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Differences in Characteristics and Comorbidity of Cluster Headache According to the Presence of Migraine

 Tae-Jin Song  ;  Mi Ji Lee  ;  Yun-Ju Choi  ;  Byung-Kun Kim  ;  Pil-Wook Chung  ;  Jung-Wook Park  ;  Min Kyung Chu  ;  Byung-Su Kim  ;  Jong-Hee Sohn  ;  Kyungmi Oh  ;  Daeyoung Kim  ;  Jae-Moon Kim  ;  Soo-Kyoung Kim  ;  Kwang-Yeol Park  ;  Jae Myun Chung  ;  Heui-Soo Moon  ;  Chin-Sang Chung  ;  Jin-Young Ahn  ;  Soo-Jin Cho 
 JOURNAL OF CLINICAL NEUROLOGY, Vol.15(3) : 334-338, 2019 
Journal Title
Issue Date
chronic cluster headache ; cluster headache ; comorbidity ; migraine ; treatment
BACKGROUND AND PURPOSE: Cluster headache (CH) can present with migrainous symptoms such as nausea, photophobia, and phonophobia. In addition, an overlap between CH and migraine has been reported. This study aimed to determine the differences in the characteristics of CH according to the presence of comorbid migraine.

METHODS: This study was performed using data from a prospective multicenter registry study of CH involving 16 headache clinics. CH and migraine were diagnosed by headache specialists at each hospital based on third edition of the International Classification of Headache Disorders (ICHD-3). We interviewed patients with comorbid migraine to obtain detailed information about migraine. The characteristics and psychological comorbidities of CH were compared between patients with and without comorbid migraine.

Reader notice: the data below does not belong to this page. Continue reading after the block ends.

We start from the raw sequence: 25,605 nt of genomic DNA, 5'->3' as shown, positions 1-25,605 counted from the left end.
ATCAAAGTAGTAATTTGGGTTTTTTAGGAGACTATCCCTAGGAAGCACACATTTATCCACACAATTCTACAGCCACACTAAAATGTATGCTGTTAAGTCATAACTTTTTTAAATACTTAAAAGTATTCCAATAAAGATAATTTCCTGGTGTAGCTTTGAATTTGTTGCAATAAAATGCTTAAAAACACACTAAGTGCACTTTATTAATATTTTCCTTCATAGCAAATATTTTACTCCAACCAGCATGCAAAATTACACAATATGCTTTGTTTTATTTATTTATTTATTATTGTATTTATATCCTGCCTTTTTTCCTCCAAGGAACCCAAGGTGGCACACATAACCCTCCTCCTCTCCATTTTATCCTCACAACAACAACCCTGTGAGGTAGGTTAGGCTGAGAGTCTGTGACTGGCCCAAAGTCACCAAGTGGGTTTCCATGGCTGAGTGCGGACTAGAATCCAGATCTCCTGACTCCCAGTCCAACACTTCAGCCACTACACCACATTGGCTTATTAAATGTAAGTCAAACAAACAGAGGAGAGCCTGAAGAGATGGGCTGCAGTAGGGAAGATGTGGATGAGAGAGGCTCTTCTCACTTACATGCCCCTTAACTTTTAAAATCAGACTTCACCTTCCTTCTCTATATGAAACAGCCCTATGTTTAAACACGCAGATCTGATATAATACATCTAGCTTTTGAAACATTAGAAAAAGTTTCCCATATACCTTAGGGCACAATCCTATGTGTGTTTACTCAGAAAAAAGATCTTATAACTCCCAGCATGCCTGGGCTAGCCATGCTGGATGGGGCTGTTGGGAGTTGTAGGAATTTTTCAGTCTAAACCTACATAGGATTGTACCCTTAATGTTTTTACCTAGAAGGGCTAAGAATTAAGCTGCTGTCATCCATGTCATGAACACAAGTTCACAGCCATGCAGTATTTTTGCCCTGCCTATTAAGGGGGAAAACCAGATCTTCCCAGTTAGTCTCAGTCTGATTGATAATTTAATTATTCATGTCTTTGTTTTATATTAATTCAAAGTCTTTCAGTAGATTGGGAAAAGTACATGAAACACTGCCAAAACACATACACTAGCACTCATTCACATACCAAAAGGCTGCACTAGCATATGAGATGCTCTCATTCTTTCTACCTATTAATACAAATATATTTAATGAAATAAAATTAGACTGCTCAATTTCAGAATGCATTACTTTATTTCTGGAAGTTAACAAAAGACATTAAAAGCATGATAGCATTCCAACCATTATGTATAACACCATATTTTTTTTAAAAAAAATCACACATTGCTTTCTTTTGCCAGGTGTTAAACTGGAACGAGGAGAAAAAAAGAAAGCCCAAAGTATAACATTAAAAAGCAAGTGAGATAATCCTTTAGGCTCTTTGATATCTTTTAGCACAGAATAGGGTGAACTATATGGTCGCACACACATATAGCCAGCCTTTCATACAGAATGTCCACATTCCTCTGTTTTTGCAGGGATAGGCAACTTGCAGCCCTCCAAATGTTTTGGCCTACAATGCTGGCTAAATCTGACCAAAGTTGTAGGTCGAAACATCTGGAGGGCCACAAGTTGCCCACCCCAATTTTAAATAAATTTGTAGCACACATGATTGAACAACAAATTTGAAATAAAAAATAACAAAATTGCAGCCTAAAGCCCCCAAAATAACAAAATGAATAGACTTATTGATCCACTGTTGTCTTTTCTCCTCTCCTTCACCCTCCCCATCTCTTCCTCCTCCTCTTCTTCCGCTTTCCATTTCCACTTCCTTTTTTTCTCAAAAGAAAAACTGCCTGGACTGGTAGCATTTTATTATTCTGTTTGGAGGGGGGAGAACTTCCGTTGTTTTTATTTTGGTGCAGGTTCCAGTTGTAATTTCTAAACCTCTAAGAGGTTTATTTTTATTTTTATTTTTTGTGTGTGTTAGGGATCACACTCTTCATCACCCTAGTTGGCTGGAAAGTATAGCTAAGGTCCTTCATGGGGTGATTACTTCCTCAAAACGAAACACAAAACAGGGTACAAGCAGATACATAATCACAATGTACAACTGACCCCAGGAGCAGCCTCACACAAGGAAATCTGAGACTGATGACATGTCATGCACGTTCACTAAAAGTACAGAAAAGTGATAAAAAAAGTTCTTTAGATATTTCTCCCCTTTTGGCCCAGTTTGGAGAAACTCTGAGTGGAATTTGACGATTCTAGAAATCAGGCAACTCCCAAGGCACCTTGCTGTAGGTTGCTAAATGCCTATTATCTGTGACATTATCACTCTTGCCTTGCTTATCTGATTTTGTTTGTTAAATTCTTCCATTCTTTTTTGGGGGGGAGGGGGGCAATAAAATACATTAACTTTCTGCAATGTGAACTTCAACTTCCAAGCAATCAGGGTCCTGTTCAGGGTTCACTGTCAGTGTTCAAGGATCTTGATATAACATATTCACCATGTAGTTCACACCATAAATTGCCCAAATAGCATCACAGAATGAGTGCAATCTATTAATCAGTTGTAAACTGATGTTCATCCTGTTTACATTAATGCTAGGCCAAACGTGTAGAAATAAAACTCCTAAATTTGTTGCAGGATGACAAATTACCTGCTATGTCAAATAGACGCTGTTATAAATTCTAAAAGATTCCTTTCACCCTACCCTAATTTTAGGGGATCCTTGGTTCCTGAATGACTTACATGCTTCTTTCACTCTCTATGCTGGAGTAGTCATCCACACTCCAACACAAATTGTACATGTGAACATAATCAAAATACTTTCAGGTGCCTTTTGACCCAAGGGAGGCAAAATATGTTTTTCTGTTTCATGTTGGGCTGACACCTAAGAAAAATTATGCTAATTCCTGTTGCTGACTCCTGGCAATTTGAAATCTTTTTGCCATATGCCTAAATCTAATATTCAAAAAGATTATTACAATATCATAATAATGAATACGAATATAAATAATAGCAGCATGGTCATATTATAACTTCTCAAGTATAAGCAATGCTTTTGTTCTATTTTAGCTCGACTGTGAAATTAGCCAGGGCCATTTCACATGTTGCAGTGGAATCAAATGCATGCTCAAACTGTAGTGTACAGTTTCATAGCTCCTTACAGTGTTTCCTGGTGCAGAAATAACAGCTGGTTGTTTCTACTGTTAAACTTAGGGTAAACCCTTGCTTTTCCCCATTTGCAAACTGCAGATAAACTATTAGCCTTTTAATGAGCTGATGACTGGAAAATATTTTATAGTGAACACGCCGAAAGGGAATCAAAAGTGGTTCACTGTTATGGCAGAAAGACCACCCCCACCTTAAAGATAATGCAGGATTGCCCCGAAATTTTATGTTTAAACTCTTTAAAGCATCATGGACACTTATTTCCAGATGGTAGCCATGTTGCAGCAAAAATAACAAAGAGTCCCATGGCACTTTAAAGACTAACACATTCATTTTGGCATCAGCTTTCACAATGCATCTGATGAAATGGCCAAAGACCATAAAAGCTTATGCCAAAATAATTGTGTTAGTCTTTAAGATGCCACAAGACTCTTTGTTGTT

RESULTS: Thirty (15.6%) of 192 patients with CH had comorbid migraine, comprising 18 with migraine without aura, 1 with migraine with aura, 3 with chronic migraine, and 8 with probable migraine. Compared to patients with CH without migraine, patients with CH with comorbid migraine had a shorter duration of CH after the first episode [5.4±7.4 vs. 9.0±8.2 years (mean±standard deviation), p=0.008], a lower frequency of episodic CH (50.0% vs. 73.5%, p=0.010), and a higher frequency of chronic CH (13.3% vs. 3.7%, p=0.033). Psychiatric comorbidities did not differ between patients with and without comorbid migraine. The headaches experienced by patients could be distinguished based on their trigeminal autonomic symptoms, pulsating character, severity, and pain location.

CONCLUSIONS: Distinct characteristics of CH remained unchanged in patients with comorbid migraine with the exception of an increased frequency of chronic CH. The most appropriate management of CH requires clinicians to check the history of preceding migraine, particularly in cases of chronic CH.
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1. College of Medicine (의과대학) > Dept. of Neurology (신경과학교실) > 1. Journal Papers
Yonsei Authors
Chu, Min Kyung(주민경) ORCID logo https://orcid.org/0000-0001-6221-1346
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